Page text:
Making Custom DIY Curtains for Your Porch or Patio

Mostly seen as a mere piece of decoration, curtains have become a standard part of any household. They’re simply there to keep the sun and the rain out. They’ve also become an integral part of decoration. Because of their long-flowing nature, they do a pretty good job of accentuating your walls and your windows.

With so many fabrics and designs to choose from, it’s no wonder interior decorators can make a killing off curtain choices. You, however, won’t have to worry about hiring one because you’re going to learn tips and tricks that experts don’t want you to know.

In no time, you’ll be doing curtains for your envious neighbors as well. This guide will teach you how to make your own curtains and a few more things about drapery that you thought weren’t possible. It will also teach you how to make your own curtains without sewing and screen porch curtains!

DIY No Sew Curtains From Fabrics

Buying pre-made curtains can be a drag, especially if the only color available is beige. What makes this worse is the fact that creative and fancier designs cost astronomically more than making them yourself.

Front porch curtains shouldn’t be a big investment. With a few good ideas, you can make your own curtains without ever having to thread a needle. This blog teaches you how to create easy DIY curtains without sewing!

1. Pick a good fabric for porch curtains ideas from the department store or DIY boutique. Go crazy. Try to imagine the fabric going up against your wall and ask yourself if it looks good.

2. When buying fabrics, be sure to do your homework. Measure your window area before taking out a yard.

3. You could end up needing more if you have large windows.

PROTIP: Always make sure that the amount of fabric you buy is larger than your windows. You will always want to measure your window in yards so that things are easier when you’re at the check-out counter with your selected fabric.

4. Once you have your fabric, take one more measurement and split the fabric into two sheets of equal size.

PROTIP: Whenever you create curtains, be sure to prepare sheets that are about an inch to two inches larger than the whole area. This is because you’ll have to create seams for hooks and rods. The allowance will provide room for that.

5. When you’ve done that right, you will end up with two square panels. One for each half of your windows. What you need next are the seams. Fold each edge of these panels by about half an inch and iron in the fold.

6. Here’s where a little bit of creativity come in. Using Stitch Witchery, seal in the seam by ironing over the seam one more time with Stitch Witchery in between these folds.

PROTIP: Use a damp piece of cloth during this step so that you could leave the iron longer on the seam for it to stick.

7. Finalize the whole curtain by attaching it to some rods. This can be done with some clip rings usually found in department stores.

PROTIP: Space these clip rings about 4 inches apart. You don’t want them too close nor do you want them too far.

DIY Outdoor Curtains from PVC Pipes

Compared to indoor curtains, outdoor sheets are more exposed to the elements, making them harder to clean. The wind and the dirt from the outside will cause them to get dirtier faster. That makes them tough to clean and great DIY window curtains.

Because they’re sturdier, buying outdoor curtains for your patio can sometimes be a luxury. They’re expensive and require continuous maintenance. Good thing this  blog has some great ideas for making drop cloth curtains that will keep you shaded during summer.

PROTIP: Drop Cloth is a great and inexpensive idea if you plan to create some outdoor curtains. This is because they’re cheap, easy to clean and durable. They also mimic the texture of linen pretty well. Your guests won’t be able to tell the difference.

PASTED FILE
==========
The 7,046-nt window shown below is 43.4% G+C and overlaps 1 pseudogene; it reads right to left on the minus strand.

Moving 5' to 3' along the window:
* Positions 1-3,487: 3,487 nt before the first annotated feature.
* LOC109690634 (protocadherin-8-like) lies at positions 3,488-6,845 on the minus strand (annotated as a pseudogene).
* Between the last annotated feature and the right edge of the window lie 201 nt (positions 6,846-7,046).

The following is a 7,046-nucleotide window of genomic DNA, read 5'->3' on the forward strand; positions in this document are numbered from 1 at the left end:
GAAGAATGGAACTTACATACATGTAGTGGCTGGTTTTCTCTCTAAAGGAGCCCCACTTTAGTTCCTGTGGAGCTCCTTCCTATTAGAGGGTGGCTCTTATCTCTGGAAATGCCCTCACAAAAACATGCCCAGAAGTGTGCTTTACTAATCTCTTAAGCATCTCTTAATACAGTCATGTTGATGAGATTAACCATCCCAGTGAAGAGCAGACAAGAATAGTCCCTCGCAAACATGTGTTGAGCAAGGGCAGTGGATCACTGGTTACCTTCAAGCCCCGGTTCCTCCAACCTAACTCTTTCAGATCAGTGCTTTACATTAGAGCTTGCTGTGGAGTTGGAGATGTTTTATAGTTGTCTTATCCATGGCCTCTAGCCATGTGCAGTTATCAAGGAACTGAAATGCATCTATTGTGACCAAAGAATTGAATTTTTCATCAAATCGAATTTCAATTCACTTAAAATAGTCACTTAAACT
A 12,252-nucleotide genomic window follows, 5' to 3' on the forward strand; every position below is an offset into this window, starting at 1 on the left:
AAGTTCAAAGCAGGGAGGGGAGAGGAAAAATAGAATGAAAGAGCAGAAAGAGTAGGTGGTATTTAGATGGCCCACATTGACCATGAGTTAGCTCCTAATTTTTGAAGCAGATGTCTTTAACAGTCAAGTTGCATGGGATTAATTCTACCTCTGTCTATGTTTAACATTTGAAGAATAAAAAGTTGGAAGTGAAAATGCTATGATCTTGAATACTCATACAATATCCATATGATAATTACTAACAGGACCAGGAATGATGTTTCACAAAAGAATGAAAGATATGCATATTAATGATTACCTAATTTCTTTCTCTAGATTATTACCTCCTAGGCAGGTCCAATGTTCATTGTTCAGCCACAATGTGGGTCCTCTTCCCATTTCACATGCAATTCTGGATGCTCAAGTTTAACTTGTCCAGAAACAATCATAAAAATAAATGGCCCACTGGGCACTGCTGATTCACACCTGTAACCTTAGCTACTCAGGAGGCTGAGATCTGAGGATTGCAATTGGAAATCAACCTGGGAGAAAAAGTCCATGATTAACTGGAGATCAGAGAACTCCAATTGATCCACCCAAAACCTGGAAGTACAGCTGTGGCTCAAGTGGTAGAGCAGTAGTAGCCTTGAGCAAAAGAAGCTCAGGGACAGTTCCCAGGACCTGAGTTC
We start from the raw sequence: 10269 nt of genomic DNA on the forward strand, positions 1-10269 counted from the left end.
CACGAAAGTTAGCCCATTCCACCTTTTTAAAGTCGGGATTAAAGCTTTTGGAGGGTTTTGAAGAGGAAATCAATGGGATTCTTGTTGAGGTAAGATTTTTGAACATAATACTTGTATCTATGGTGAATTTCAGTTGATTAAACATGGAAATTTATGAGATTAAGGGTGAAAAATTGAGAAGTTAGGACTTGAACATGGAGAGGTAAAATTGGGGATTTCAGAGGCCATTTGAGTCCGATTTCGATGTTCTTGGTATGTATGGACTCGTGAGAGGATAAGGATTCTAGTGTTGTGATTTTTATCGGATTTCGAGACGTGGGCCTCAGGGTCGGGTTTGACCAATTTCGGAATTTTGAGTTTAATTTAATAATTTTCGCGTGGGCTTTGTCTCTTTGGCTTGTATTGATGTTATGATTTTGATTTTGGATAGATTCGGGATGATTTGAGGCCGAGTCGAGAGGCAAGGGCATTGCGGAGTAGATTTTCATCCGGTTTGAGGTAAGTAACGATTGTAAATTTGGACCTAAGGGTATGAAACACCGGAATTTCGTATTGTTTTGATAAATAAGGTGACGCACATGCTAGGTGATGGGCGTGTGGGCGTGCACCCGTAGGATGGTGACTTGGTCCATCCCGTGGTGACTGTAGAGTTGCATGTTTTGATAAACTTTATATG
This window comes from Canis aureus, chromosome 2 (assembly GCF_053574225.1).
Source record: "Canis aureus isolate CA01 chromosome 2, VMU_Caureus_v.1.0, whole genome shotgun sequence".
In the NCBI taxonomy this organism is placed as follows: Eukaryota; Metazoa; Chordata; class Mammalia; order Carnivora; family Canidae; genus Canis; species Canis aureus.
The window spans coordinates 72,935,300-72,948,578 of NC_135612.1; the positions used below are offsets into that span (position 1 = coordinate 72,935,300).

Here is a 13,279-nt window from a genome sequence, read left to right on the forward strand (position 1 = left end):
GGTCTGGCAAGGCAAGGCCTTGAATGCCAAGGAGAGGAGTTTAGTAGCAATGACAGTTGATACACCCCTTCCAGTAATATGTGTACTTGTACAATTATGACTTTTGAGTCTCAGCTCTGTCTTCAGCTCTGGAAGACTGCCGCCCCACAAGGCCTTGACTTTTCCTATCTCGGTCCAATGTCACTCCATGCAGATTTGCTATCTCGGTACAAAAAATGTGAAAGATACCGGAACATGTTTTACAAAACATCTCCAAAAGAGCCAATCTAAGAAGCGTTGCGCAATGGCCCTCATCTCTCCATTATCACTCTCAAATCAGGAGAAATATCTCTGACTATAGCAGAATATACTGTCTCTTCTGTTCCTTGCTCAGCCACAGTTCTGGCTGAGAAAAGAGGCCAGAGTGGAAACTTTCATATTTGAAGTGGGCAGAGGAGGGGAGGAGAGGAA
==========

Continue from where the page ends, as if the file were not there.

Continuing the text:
1. Get a few sheets of drop cloth from your favorite department store. You can work with a ratio of one sheet per window.

PROTIP: You might want to consider throwing the sheets into a washing machine without detergent or fabric softener. This will loosen the weave of the fabric and make them easier to wash moving forward.

2. Once you have adequately-sized sheets for your windows, hem the edges if you’re looking for a neat finish. If you’re more into rustic approaches, you can skip the hemming part for an even quicker project.

PROTIP: If you go for a no-sew and no-gem approach, you’re running the risk of ruining the fabric because the edges of the waves are exposed. This could ruin the curtains on windy days.

3. When the cloth is ready, use some drapery clap rings and attach them to one of the edges. You want clap rings on both corners with even spacing among the rest.

Magnetic DIY Window Curtains

There’s something you don’t hear everyday. Instead of going for fabrics, why not go for something a little more creative? In the realm of patio door curtain ideas, the  CharmingZebra had just the right thing for those who need patio door curtains. Compared to roll-up porch curtains, these are the next best thing.

1. Start with the fabric of your choice. The best idea is to use something bright that can brighten up ignored windows and glass panes on your doors. Since you won’t have to sew anything, cut the fabric into a size that perfectly cover the window or the section where you intend to place the curtain.

2. Get yourself some fabric glue and stick some magnets onto one of the edges. You may want to leave about half an inch from the edge of the fabric. This is because you want to fold them over the magnets and create a hem. You can use regular refrigerator magnets. Just make sure you remove whatever is attached to them before you glue them to the fabric.

3. Once you’ve glued the magnets and have folded them in, you can also choose to place a small metal rod inside that hem in order to stabilize the whole curtain.

4. Now that you have the top portion finished, find something to hold the bottom down. Some poms would be nice. You can also use yarn tassels. You can make these on your own or buy some from a DIY boutique. Line the bottom of your curtain with these weights and you’ll have a detachable curtain shade that you can place anywhere. They’re the perfect curtains for patio doors.